My life there was in the 80s. Start at The Alex and walk south. Cross Broadway, soon on your left at 122 South was The Glendale (a “twin” when I was there). Proceed south. The UA and The Sands were little theaters in the same block…still north of the tall building (which I think may also have been a theater). They felt like they had seen much better days. At Colorado, cross Brand and turn back north. You would then pass the site of the Capitol. Continue north past BofA and The Roxy would then be on your left.
That mall is my favorite place in the world to eat…and I also love that the AMC is one of only two Los Angeles theaters with coffee (what is up with that????), but I got so sick of SOLD OUT SOLD OUT SOLD OUT for every single showing of every film that I stopped considering this theater as an option!
Westwood and it’s theaters were just a five minute drive away.
That Century plaza is fine, but where the heck is the parking lot? When it was the PLITT Century Plaza, it actually served beer. That was some competition.
Since I don’t go there anymore, here is my AMC parking secret: enter the parking lot from Constellation. Drive all the way forward until the lane ends. Turn left. Go to the end of that lane. Park in the corner. Go through the double industrial doors into the stairway. At the top, you will be at Houston’s, with Brentano’s and the AMC Theater on your right.
By the way, in Silverlake I saw a neon “eXpresso” sign! (emphasis mine)
Wow, very surprising jolt to my “memory”! I lived near the Irving Theater and I swear we used to walk to the Gateway…is that possible? Even though I remember ~nothing at the Irving, I very clearly remember Planet of the Apes, The Cheyenne Social Club, The War Wagon, and Hombre at the Gateway Theater! (however I got there)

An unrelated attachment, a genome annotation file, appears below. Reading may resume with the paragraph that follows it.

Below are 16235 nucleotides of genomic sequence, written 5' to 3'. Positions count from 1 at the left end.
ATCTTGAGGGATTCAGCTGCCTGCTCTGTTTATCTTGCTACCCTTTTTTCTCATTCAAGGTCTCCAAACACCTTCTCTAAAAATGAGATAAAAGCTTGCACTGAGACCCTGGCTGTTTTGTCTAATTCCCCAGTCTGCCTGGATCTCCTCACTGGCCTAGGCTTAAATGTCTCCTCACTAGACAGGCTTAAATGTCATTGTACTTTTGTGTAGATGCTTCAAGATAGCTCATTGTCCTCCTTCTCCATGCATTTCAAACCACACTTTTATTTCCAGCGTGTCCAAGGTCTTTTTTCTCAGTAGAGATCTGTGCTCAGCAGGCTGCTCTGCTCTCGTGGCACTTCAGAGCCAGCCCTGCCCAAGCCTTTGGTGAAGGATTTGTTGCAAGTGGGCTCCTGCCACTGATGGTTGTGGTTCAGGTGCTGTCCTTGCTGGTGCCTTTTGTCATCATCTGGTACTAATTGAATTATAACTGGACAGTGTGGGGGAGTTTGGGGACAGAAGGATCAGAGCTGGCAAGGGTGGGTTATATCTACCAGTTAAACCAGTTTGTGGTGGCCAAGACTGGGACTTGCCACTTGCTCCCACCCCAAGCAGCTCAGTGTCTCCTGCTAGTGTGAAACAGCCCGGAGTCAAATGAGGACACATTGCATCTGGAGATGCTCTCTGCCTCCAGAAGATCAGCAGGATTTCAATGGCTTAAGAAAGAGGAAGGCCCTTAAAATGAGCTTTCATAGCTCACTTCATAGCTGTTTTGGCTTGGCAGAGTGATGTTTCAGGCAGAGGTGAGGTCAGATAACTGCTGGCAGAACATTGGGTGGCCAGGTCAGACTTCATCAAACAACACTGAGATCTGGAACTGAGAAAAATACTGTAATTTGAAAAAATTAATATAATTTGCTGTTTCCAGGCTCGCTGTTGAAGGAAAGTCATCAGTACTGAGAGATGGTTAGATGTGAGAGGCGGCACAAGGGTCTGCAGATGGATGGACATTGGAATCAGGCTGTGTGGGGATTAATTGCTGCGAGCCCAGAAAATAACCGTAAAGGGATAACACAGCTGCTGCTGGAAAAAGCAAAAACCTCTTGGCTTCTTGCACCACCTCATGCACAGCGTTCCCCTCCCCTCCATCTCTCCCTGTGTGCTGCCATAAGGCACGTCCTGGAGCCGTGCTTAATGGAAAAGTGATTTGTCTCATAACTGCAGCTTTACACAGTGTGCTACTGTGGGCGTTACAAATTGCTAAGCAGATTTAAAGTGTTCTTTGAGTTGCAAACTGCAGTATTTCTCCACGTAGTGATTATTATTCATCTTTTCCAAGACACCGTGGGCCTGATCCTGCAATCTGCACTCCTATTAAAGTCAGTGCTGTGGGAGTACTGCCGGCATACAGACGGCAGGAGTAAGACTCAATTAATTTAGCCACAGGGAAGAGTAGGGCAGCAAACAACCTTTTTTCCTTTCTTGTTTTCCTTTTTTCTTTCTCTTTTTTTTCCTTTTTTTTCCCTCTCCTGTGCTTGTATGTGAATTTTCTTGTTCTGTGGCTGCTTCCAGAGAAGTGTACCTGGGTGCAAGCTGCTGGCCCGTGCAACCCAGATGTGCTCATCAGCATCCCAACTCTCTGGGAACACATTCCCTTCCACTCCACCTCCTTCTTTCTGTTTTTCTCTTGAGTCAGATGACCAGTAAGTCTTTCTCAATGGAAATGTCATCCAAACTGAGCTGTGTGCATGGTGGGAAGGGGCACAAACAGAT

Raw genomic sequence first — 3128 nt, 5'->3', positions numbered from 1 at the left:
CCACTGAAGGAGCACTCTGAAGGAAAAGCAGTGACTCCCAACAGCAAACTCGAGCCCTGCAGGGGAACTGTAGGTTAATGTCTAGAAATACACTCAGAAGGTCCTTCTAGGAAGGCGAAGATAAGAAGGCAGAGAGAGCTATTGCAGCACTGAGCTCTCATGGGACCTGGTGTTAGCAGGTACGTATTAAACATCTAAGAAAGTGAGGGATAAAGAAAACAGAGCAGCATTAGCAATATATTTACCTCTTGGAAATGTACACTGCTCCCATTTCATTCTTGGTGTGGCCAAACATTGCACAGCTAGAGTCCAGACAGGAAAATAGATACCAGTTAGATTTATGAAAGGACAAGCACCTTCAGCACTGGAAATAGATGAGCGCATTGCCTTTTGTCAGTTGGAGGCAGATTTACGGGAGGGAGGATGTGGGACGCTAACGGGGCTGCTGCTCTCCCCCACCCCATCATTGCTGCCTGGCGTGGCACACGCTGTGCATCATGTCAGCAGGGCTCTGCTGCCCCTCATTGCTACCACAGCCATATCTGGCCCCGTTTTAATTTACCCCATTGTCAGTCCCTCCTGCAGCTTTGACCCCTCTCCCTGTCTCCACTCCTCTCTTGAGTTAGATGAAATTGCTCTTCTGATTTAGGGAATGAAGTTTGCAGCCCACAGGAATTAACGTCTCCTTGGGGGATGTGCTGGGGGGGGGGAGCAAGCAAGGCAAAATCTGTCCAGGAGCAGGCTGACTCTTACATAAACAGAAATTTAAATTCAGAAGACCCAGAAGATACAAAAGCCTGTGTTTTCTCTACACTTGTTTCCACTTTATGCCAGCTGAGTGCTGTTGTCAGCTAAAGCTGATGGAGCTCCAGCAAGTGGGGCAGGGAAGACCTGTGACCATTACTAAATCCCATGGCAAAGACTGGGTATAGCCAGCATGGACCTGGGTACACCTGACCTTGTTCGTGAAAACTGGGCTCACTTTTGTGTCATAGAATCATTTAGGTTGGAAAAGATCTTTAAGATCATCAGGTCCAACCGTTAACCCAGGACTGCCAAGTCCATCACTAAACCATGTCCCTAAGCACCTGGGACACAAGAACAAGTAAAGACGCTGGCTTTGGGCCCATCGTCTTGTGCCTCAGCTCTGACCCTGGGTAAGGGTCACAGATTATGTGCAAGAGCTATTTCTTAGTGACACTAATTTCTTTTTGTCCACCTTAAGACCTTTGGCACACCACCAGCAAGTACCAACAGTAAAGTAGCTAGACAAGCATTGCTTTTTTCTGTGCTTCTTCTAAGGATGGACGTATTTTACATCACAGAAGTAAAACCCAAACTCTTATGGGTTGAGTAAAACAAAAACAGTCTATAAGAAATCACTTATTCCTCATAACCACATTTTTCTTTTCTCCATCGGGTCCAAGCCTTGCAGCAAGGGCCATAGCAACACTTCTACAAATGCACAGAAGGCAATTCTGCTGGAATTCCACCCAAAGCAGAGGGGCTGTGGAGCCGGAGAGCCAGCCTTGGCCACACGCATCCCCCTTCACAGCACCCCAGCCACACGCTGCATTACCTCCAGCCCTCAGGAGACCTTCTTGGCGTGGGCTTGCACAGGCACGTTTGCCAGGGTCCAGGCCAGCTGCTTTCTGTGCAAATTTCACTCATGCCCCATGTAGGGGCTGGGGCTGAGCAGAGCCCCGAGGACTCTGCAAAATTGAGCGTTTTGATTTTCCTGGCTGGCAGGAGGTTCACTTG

Strangest mall parking lot anywhere! For late shows, you had to park clustered around the north door in this quasi-subterranean parking level. It’s partially on a hill which explains the need, but it sure is ugly!
I remember a theater full of screaming brats during ROBOCOP. The film soon picked them up and shook them so hard that they sat stunned with their mouths hanging open. I still love ROBOCOP for this great feat it accomplished. (I mean 12-year-olds and yes, it’s rated R).
The Hillside Strangler met one victim at this mall in a bar/restaurant near the theater.
I went to see a Jackie Chan movie there in 1997, but the exit door had about a one-inch space under it which let in an unacceptable amount of sunlight. Then, in 2003 in went to see NARC on a Thursday night and they had decided it wasn’t worth showing, although their newspaper, internet, and phone ads all said there was such a showing.
Attention RBC3! Why would I ever bother going back?
When it opened, there was no CityWalk and the drive from Ventura Boulevard ran straight to the door of the theater into a circle drive. This was removed after a “drive-up box-office armed robbery” that took place one evening about 1990. When that area was made inaccessible to cars, the CityWalk seemed to be born.
Parking was normally to the right of the driveway (southeast, where I believe there is now a two-story parking structure with a pedestrian crosswalk). I would always go to late shows on the weekend and I often saw unusual wildlife when returning to my car at 2 am.
The first year, you had no access if you were a pedestrian. My sister and I learned this the hard way. We walked from a bus on Barham up to the theater…three one-way traffic lanes and NO sidewalk! We had to walk on the dirt incline!
When they started using the multi-level lot across from the box-office, they kept no record of the number of cars and you often were stuck turning around at the top. On the way down you would pass twenty cars headed to the same fate!
I started riding my bike…
Now I always park at the bottom and walk up…but I haven’t gone in the theater for over ten years. It was one of only three theaters in Los Angeles with coffee, but that hasn’t been strong enoough to lure me back. It was once my favorite theater.
I went there only one time. In the college years nobody had a car, so the Campus was a one-time special treat at a special time and with special friends from a long time ago. This is what made drive-ins such a great thing. It was whom you went with, whom you met there, and what you saw. That particular night I saw I DRINK YOUR BLOOD and I EAT YOUR SKIN.
What Glendale had was The Roxy, The Alex, The Sands, The UA, The Glendale, and The Capitol all within about two blocks! You could also park there (unlike Burbank and Pasadena). Plus, in the eighties, a few of them had “one dollar Tuesday night”! I lived two blocks away and this was a great time!
BATMAN was a memorable first run at the Capitol…a rare time I had to wait in a line.